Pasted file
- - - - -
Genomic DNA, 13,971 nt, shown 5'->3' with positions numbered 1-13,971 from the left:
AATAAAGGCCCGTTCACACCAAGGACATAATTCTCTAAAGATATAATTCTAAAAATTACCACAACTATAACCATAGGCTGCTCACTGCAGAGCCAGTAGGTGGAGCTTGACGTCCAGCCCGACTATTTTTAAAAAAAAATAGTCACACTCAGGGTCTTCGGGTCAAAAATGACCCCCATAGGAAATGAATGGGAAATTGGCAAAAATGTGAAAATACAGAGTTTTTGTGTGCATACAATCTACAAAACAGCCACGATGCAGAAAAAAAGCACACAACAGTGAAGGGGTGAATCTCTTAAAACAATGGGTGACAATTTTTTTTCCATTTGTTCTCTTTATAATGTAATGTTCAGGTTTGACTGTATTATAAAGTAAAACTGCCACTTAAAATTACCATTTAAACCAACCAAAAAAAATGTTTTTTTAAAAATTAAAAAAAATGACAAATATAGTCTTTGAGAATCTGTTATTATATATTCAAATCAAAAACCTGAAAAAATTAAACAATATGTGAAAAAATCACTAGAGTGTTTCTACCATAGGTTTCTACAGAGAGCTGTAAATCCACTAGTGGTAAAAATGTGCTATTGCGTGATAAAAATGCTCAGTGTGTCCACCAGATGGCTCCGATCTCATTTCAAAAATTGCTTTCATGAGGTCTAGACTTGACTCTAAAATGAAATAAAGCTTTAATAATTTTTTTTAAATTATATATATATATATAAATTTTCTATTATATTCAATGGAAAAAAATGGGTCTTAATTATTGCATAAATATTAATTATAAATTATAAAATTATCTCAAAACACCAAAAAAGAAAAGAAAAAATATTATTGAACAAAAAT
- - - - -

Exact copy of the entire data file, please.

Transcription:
Genomic DNA, 13,971 nt, shown 5'->3' with positions numbered 1-13,971 from the left:
AATAAAGGCCCGTTCACACCAAGGACATAATTCTCTAAAGATATAATTCTAAAAATTACCACAACTATAACCATAGGCTGCTCACTGCAGAGCCAGTAGGTGGAGCTTGACGTCCAGCCCGACTATTTTTAAAAAAAAATAGTCACACTCAGGGTCTTCGGGTCAAAAATGACCCCCATAGGAAATGAATGGGAAATTGGCAAAAATGTGAAAATACAGAGTTTTTGTGTGCATACAATCTACAAAACAGCCACGATGCAGAAAAAAAGCACACAACAGTGAAGGGGTGAATCTCTTAAAACAATGGGTGACAATTTTTTTTCCATTTGTTCTCTTTATAATGTAATGTTCAGGTTTGACTGTATTATAAAGTAAAACTGCCACTTAAAATTACCATTTAAACCAACCAAAAAAAATGTTTTTTTAAAAATTAAAAAAAATGACAAATATAGTCTTTGAGAATCTGTTATTATATATTCAAATCAAAAACCTGAAAAAATTAAACAATATGTGAAAAAATCACTAGAGTGTTTCTACCATAGGTTTCTACAGAGAGCTGTAAATCCACTAGTGGTAAAAATGTGCTATTGCGTGATAAAAATGCTCAGTGTGTCCACCAGATGGCTCCGATCTCATTTCAAAAATTGCTTTCATGAGGTCTAGACTTGACTCTAAAATGAAATAAAGCTTTAATAATTTTTTTTAAATTATATATATATATATAAATTTTCTATTATATTCAATGGAAAAAAATGGGTCTTAATTATTGCATAAATATTAATTATAAATTATAAAATTATCTCAAAACACCAAAAAAGAAAAGAAAAAATATTATTGAACAAAAAT